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Women From Every Corner Occupy Brasilia: the Marcha das Margaridas

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On August 13th and 14th, 2019 Margaridas from all over the country occupied the streets of Brasilia to carry out the 6th Marcha das Margaridas (from now on, Marcha). The Marcha das Margaridas has mobilized, in its different editions, between 20,000 and 100,000 women for Brasilia and, according to the organizing committee, is the largest action by rural area women in Latin America.

Who are the Margaridas? Margaridas in English translates to daisies (flowers). The name is a tribute to Margarida Maria Alves, a union leader murdered for her struggle for the rights of rural workers in Alagoa Grande, Paraíba, in the northeast of Brazil, in 1983. As the Marcha explains: they tried to silence Margarida, but she became a seed. In 2019, according to estimates of the organizers, 100,000 women travelled long distances to march together at the Brazilian capital to fight for their rights. It is common to hear from the organizers of the Marcha that Margaridas are, above all, women who fight for rights and citizenship.

The protagonists of the Marcha das Margaridas are the “women from the fields, the forest, the waters” a category used to include a diversity of social subjects: working class women, rural women, urban women, family farmers, peasants, indigenous women, quilombolas, “settled” women [inhabitants of land reform settlements]; landless women, rural wage earners, women gatherers of forest products, women coconut breakers, women gatherers of mangaba, river women [ribeirinhas], and fisherwomen. In the last edition of the Marcha, women from the cities were also included.

The Marcha began in the year 2000 and had its sixth edition in 2019. Since 2003, the March has been held periodically every four years. The Secretariat of Women of the National Confederation of the Rural Workers and Family Farmers (Contag), that is, the women’s organization within a federation of rural trade unions, leads and organizes the mobilizing process.

However, the Marcha is not a mass action of the union movement alone. It is a coalition of social movements, feminists, women's movements, trade unions, and international organizations. All the organizations together form the expanded coordination of the Marcha. The Movement of Rural Working Women of the Northeast (MMTR-NE), the Interstate Movement of Babasu Coconut Breakers (MICCB), the National Council of Rubber Tappers, the World March of Women and the United Workers’ Confederation (CUT) have been part of the Marcha coordination since its beginning. Most of these movements have already worked together, all of them with strong social ties and overlapping memberships with the rural workers' trade union movement. At the local level, it is common for activists to engage in multiple organizations. Over the six Marcha das Margaridas editions, social movements and organizations have joined, others have left, but many have been part of the coalition since its beginning. This means that the coalition is a dynamic alliance, which has changed over time.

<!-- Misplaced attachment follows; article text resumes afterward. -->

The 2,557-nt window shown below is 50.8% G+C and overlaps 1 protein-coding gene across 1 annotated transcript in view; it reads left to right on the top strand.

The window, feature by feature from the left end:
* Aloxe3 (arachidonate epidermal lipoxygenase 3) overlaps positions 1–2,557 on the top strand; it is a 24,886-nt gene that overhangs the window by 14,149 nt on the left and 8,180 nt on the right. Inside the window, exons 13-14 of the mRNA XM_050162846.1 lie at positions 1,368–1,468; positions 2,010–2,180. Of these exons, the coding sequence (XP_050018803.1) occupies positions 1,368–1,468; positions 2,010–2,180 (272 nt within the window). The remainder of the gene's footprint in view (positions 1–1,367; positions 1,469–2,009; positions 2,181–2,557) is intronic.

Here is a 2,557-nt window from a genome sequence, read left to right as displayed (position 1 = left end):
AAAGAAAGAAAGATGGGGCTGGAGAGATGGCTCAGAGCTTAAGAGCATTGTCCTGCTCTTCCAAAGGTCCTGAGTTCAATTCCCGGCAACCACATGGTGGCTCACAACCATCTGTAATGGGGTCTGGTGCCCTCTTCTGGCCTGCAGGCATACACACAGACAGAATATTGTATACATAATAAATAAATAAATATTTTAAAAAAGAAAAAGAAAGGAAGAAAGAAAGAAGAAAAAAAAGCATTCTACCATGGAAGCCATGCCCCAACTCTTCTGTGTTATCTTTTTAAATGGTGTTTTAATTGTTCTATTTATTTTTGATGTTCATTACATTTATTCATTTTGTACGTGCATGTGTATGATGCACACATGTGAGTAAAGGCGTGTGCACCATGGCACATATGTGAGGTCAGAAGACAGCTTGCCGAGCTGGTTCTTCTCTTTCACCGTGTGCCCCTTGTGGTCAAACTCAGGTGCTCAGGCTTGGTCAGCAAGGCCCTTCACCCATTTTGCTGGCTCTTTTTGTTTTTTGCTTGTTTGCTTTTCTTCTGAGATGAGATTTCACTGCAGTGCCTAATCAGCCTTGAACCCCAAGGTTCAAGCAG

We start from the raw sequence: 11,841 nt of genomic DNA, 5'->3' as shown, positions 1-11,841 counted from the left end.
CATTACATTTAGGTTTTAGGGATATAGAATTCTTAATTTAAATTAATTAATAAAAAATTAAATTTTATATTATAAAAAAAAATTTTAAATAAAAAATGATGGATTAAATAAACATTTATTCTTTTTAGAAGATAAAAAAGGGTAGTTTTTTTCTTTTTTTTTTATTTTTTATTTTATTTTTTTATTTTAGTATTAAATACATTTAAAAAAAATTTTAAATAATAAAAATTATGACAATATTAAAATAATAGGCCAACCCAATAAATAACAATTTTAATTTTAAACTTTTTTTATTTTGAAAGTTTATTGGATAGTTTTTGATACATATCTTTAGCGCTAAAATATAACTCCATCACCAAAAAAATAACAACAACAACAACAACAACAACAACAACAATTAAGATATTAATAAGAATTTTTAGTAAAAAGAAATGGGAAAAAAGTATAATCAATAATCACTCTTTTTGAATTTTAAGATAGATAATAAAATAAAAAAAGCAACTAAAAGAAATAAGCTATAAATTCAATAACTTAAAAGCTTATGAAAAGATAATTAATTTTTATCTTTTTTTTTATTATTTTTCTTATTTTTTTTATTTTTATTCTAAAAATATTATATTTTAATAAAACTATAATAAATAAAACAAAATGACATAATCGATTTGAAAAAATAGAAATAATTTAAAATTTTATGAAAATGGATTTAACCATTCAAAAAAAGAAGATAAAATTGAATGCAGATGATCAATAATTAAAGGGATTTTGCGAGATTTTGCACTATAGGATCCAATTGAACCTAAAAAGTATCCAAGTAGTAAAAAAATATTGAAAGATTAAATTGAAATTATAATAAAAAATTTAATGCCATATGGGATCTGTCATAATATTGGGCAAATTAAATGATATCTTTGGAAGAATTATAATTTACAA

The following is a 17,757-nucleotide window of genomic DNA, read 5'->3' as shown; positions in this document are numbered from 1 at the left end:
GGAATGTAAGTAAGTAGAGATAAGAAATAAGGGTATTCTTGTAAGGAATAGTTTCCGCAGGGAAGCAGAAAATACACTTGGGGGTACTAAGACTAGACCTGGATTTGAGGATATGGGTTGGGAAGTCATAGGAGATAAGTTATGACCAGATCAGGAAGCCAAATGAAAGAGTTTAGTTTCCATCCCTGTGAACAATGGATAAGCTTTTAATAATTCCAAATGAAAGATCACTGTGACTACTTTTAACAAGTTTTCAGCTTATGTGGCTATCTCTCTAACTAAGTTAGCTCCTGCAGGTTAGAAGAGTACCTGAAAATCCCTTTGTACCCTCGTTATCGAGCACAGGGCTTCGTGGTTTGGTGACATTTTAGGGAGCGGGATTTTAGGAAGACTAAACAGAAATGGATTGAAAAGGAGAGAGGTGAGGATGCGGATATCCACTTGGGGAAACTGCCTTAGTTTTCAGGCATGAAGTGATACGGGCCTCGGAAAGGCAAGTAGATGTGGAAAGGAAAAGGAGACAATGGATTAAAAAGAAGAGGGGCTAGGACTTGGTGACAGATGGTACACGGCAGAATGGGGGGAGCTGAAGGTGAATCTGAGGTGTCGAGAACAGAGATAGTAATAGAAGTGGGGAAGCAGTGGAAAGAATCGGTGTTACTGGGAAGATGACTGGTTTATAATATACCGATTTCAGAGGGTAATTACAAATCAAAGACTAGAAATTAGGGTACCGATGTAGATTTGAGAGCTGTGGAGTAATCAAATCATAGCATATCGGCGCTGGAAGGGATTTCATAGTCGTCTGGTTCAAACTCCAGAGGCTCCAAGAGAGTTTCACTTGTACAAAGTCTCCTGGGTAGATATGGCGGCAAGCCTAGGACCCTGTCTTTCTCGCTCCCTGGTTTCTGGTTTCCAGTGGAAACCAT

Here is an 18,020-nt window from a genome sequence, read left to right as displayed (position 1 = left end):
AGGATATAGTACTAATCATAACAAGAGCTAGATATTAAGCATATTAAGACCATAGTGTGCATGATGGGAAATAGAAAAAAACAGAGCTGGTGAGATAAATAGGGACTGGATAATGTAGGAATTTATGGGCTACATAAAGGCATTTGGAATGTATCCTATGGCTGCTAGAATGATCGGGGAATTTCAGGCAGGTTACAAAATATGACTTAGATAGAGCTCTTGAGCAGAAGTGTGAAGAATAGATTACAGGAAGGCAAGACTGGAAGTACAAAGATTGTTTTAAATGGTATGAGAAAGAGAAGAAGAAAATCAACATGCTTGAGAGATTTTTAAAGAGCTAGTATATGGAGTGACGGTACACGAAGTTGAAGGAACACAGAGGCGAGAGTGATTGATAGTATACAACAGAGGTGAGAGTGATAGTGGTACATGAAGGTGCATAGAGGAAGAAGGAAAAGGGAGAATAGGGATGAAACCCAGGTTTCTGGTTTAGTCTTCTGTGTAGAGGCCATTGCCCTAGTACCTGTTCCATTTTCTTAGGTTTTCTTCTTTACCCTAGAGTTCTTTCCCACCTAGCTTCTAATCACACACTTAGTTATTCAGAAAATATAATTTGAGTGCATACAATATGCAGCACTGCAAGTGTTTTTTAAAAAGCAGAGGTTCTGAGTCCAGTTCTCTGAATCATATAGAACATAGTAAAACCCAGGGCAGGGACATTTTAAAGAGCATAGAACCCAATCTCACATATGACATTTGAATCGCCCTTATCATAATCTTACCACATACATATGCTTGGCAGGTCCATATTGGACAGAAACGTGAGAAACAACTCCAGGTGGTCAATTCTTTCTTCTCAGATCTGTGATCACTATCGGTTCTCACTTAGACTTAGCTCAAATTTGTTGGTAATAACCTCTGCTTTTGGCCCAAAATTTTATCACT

The political debate of the Marcha das Margaridas talk about the rural contexts in which women suffer multiple forms of oppression.

The meeting in Brasilia to march is the culmination of a long organizational process. The Marcha is, therefore, more than a street protest. It is a permanent action with the following features: (i) mobilization, (ii) formation and (iii) claim-making.

(i) Mobilization: Unlike many more common street protests today, several of which are called for by social networks via internet, the Marcha das Margaridas is led by organized social movements and is the result of the dedicated work of the union and social leaders at the national, state and local levels. The march in Brasilia begins to be officially organized more than a year before the street action. The........

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